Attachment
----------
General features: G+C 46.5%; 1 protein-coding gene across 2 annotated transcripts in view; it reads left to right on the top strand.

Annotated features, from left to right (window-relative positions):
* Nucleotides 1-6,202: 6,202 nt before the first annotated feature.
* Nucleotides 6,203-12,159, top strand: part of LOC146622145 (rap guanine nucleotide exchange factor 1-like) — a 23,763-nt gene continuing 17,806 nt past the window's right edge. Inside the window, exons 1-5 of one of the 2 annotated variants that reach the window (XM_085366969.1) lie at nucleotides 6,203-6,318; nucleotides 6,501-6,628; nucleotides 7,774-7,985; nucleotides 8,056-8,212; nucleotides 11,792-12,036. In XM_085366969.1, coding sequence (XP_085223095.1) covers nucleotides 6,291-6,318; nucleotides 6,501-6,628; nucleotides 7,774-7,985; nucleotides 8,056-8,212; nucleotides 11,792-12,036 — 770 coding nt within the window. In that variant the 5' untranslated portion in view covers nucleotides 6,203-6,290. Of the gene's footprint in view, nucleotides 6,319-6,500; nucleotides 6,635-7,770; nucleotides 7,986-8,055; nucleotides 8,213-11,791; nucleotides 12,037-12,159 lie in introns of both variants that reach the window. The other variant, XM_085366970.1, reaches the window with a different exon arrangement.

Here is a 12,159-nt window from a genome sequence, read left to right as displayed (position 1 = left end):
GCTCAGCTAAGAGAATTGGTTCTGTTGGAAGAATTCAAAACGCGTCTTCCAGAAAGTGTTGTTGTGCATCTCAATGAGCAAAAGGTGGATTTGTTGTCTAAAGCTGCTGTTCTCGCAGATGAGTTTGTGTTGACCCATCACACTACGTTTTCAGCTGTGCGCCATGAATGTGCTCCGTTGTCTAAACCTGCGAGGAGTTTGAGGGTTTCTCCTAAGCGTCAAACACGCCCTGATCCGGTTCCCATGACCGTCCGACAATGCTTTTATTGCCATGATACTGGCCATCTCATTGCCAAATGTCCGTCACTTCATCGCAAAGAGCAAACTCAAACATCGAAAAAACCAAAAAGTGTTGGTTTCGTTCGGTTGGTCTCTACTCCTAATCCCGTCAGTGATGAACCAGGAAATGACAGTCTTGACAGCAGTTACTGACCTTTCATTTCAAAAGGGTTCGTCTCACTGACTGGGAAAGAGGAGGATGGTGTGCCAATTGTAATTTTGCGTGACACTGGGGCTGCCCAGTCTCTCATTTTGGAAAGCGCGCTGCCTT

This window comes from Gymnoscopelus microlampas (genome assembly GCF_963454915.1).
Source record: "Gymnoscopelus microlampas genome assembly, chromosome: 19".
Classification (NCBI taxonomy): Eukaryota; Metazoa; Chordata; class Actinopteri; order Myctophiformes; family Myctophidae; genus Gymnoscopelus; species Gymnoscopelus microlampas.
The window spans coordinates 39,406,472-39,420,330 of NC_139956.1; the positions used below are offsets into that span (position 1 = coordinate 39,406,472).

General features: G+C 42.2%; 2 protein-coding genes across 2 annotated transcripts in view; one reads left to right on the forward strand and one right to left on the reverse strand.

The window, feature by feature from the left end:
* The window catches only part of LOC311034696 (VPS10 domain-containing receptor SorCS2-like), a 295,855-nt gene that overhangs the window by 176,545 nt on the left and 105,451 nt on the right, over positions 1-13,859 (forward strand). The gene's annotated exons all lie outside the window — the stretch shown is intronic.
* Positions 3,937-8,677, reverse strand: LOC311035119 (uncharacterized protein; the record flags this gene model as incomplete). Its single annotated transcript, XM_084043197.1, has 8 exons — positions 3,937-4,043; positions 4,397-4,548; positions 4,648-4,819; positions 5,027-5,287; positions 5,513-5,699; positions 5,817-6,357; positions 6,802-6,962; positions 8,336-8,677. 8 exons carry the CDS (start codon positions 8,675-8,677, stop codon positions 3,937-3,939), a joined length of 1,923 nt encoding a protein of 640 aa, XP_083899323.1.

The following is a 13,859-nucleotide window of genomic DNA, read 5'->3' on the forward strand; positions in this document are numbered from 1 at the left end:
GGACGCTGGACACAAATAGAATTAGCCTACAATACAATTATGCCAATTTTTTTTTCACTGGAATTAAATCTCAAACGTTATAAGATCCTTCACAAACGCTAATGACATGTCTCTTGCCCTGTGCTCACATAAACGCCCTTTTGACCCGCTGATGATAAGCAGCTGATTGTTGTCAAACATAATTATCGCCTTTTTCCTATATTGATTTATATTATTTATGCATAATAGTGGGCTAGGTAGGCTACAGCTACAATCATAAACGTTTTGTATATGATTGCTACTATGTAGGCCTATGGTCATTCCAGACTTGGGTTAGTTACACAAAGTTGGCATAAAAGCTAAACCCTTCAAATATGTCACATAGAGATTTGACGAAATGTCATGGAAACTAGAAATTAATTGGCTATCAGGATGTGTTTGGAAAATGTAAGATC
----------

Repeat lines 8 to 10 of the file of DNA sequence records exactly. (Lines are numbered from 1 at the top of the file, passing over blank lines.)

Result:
Source record: "Gymnoscopelus microlampas genome assembly, chromosome: 19".
Classification (NCBI taxonomy): Eukaryota; Metazoa; Chordata; class Actinopteri; order Myctophiformes; family Myctophidae; genus Gymnoscopelus; species Gymnoscopelus microlampas.
The window spans coordinates 39,406,472-39,420,330 of NC_139956.1; the positions used below are offsets into that span (position 1 = coordinate 39,406,472).